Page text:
The Sixth Circuit’s Decision
Writing for the court, Judge Eric Clay (joined by Judge Jane Stranch) affirmed the district court’s rulings on several legal issues, and turned to the claimed right of access to literacy. Here I can only sketch the opinion’s contours. While the holding is novel, the reasoning process is familiar.
The court first canvassed precedent to determine the claim was not foreclosed. Though some fifty years ago the Supreme Court in Rodriguez v. San Antonio Independent School District found no “broad, general right to education,” the Court explicitly held open (there and subsequently) “whether a minimally adequate education is a fundamental right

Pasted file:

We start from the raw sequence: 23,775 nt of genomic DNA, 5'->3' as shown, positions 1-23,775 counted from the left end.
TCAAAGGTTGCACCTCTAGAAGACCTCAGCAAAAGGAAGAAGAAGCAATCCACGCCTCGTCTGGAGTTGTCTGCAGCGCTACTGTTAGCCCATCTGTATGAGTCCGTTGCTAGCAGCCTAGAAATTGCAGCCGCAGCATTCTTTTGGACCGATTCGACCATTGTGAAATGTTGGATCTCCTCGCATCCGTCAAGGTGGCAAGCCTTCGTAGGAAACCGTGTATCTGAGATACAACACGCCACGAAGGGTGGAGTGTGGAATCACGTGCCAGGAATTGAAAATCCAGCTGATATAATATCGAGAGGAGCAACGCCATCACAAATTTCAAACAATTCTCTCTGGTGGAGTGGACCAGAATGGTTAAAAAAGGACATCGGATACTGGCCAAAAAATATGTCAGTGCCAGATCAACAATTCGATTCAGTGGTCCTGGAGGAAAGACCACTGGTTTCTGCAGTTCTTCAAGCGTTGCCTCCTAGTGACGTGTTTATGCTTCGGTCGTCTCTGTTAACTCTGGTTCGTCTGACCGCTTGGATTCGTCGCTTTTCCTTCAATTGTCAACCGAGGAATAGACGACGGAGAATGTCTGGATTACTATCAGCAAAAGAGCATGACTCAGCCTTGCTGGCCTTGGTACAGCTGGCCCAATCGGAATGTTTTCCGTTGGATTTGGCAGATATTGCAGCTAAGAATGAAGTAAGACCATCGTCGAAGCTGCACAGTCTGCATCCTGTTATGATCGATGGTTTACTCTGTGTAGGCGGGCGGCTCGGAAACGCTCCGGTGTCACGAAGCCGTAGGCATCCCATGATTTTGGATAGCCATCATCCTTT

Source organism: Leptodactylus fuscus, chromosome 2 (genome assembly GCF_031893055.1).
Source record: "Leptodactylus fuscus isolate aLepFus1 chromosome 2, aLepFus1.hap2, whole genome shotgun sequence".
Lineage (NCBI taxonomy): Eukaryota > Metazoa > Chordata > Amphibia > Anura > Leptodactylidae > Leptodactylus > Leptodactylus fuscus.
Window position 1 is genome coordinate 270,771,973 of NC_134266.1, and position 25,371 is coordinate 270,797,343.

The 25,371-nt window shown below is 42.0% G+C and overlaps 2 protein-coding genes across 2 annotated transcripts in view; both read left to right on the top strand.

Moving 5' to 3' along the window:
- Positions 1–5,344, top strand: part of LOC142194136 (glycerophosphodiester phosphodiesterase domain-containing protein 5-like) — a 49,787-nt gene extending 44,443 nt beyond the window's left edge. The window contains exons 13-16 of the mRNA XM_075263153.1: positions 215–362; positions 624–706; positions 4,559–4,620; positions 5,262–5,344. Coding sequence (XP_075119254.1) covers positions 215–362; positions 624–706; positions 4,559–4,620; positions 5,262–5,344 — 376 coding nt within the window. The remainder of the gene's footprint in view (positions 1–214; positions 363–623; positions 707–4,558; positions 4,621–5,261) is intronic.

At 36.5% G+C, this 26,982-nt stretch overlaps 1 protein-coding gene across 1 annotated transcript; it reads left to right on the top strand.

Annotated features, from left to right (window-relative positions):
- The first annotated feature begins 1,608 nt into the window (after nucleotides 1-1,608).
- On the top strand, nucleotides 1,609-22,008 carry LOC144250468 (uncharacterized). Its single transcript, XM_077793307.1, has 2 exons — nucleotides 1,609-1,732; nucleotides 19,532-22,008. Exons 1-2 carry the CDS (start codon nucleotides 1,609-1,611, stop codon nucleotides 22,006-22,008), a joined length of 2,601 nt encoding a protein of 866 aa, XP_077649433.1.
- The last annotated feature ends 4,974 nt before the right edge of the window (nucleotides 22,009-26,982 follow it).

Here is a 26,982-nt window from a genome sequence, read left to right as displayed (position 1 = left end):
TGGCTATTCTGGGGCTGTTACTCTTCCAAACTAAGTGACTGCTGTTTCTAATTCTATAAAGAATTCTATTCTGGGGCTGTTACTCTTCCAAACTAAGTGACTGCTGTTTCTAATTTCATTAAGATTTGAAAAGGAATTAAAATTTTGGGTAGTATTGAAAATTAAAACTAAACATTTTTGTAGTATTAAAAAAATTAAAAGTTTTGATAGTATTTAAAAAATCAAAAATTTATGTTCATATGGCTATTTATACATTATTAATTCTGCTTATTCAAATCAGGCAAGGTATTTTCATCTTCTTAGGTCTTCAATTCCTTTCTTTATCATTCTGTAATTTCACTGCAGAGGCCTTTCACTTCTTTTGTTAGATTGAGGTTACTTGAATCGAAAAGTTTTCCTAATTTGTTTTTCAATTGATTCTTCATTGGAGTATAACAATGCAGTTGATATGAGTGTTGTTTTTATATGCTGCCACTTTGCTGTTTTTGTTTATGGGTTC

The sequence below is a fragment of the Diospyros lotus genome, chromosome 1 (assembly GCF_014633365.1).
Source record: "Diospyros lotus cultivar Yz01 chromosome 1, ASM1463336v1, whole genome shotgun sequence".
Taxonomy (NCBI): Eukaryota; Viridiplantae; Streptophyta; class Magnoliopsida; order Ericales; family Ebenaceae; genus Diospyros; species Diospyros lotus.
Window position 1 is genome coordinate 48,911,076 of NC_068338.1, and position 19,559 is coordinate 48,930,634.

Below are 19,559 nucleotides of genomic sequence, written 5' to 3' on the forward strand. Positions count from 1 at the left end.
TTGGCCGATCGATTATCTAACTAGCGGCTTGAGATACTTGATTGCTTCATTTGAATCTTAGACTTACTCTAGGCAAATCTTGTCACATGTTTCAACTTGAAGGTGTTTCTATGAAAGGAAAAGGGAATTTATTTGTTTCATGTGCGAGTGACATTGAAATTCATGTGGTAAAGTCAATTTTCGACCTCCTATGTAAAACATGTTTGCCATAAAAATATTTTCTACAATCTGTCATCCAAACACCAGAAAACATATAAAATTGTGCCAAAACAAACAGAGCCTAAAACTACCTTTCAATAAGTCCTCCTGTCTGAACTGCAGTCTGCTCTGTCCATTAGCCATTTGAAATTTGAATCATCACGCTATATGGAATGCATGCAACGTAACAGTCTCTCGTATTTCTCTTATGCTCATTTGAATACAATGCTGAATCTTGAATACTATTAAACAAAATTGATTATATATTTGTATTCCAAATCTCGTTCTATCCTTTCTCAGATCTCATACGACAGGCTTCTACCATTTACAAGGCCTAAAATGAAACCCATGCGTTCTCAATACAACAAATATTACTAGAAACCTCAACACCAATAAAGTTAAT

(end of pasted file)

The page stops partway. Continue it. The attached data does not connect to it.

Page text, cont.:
The majority then applied the Supreme Court’s substantive due process jurisprudence, which “protects those fundamental rights and liberties” which are both “deeply rooted in this Nation’s history and tradition” and “implicit in the concept of ordered liberty.” First, the court found the first part of the test satisfied because “state-provided education is ubiquitous throughout all but the earlier days of the United States.” Indeed, when the Fourteenth Amendment was ratified, 36 of 37 states covering 92% of the population embraced a state constitutional duty to provide a public-school education, with a Fourteenth Amendment framer viewing state schools as “part of the republican form of government.”